As Dad had to go to work the next day, he couldn’t stay with me too long into the evening, and left sometime before midnight. Mommy, on the other hand, stayed until two in the morning, when I finally drifted off into a spasmodic, nightmare laden sleep. The few hours rest did me well, so by morning I had mustered up enough energy to protest at the world and demonstrate my absolute displeasure at what I had been through. And how did I do this? Through more screaming and sobbing. I really didn’t want to upset the whole ward, but my instinct took over and I could no longer be strong. It was time for the baby in me to come out, and so it did. No holds barred.

My ultra dedicated Mommy arrived early this morning again. I was still sore, and I was still crying, but I could see the tiredness and distress in her eyes. She held me close, cuddled me tightly, but even this did not take away my pain and discomfort.

Eventually there was speak of food, and I began believing that things were starting to look up. For an iota of time my pain and discomfort was forgotten at the novelty of being fed through a tube directly into my tummy. I really felt like I was now truly part of the digital age where there was instant everything – my food now doesn’t even have to go through my mouth or throat. Sadly the pain and discomfort soon superseded my eagerness of being a member of the digital age, and the sobbing took over again. More time was spent with my wonderful Mommy comforting me.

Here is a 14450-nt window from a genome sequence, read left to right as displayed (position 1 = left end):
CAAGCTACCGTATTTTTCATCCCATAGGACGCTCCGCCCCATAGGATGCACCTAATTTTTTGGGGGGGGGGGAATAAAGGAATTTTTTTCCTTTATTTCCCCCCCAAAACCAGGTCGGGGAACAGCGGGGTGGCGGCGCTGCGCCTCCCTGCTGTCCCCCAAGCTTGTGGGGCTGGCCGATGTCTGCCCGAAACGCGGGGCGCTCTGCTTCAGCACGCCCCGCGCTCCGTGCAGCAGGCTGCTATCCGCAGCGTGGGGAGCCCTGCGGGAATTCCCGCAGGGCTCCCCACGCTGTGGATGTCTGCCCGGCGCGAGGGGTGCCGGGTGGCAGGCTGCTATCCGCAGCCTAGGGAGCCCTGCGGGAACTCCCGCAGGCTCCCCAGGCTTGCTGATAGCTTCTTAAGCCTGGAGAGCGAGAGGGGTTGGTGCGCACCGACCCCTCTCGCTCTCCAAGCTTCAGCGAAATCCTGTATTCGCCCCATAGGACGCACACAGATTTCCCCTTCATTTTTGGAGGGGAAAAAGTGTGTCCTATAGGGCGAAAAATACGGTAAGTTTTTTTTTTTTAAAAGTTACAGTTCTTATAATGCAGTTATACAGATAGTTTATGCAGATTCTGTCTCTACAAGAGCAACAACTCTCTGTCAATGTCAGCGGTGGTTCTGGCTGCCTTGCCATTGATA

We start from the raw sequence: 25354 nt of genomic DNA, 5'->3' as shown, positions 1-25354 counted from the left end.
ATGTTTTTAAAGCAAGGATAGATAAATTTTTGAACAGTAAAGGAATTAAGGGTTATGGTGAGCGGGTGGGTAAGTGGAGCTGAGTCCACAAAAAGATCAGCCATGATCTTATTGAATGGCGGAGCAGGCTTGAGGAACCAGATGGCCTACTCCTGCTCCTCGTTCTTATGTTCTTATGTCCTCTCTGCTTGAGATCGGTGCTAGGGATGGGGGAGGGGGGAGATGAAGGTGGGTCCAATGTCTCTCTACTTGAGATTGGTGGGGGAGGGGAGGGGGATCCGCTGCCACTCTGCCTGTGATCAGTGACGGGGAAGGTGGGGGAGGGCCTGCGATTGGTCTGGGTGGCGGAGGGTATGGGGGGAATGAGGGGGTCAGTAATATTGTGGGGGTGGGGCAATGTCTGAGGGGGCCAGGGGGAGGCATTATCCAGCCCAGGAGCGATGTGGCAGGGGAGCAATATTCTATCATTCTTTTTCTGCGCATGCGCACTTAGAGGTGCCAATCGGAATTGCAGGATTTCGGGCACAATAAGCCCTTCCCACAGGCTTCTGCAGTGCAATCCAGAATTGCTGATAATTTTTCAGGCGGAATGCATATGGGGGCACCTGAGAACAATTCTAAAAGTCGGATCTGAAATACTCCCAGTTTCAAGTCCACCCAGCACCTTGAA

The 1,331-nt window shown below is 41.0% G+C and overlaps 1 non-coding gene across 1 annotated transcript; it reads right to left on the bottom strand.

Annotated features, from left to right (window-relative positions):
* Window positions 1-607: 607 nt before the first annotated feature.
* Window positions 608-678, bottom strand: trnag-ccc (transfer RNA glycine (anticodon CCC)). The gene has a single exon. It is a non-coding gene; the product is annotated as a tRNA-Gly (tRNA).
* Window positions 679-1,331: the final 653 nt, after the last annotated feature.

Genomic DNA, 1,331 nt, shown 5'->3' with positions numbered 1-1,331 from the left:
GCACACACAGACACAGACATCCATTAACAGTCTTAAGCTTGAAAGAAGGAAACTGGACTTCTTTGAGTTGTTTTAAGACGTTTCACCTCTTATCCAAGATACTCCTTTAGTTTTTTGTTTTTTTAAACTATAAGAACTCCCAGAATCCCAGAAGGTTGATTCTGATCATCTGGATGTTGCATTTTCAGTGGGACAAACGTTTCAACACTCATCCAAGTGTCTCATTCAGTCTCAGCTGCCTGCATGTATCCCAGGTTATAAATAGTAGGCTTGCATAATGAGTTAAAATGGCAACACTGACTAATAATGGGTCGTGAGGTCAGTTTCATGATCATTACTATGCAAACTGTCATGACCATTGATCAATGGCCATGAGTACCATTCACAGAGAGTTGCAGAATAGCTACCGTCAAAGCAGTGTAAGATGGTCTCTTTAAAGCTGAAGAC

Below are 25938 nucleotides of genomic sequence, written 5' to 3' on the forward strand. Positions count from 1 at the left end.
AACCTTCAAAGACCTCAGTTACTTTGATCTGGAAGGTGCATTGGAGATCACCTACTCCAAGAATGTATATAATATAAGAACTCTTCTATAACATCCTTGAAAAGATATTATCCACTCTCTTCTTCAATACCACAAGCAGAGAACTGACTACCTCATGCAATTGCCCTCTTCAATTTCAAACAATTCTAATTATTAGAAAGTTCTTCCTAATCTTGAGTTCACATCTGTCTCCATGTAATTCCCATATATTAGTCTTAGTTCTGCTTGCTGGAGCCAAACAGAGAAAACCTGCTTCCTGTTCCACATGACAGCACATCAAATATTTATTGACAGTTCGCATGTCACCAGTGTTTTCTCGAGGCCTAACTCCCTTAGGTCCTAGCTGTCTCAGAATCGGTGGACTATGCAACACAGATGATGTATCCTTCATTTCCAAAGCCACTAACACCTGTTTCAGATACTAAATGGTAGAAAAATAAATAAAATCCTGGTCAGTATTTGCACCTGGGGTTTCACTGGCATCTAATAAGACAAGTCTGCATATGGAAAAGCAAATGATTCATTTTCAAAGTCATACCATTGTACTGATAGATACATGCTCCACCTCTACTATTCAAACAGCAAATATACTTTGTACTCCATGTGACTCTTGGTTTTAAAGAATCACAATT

Late afternoon Dad arrived to find two exhausted loved ones in the ward. One exhausted from sobbing, crying and fighting the pain and discomfort, the other from trying to sooth, pacify and placate the former. Dad held and comforted me for some time, and then feed me through my newly acquired appendage. Early evening brought with it the need to re-drip me, and Mom and Dad were asked to excuse themselves from the ward. I hardly felt the pain of the needle of being re-dripped in comparison with all the other pain I’m feeling. Soon the drip was in, and Mom and Dad were invited back into the ward. Shortly afterward some more drugs were introduced through my drip, and for the first time in 48 hours I felt the weight and burden of pain and discomfort lift to be replaced by drug induced sleep. As I was drifting off I heard Mom click my iPod to my favourite sleep-time music and I started settling.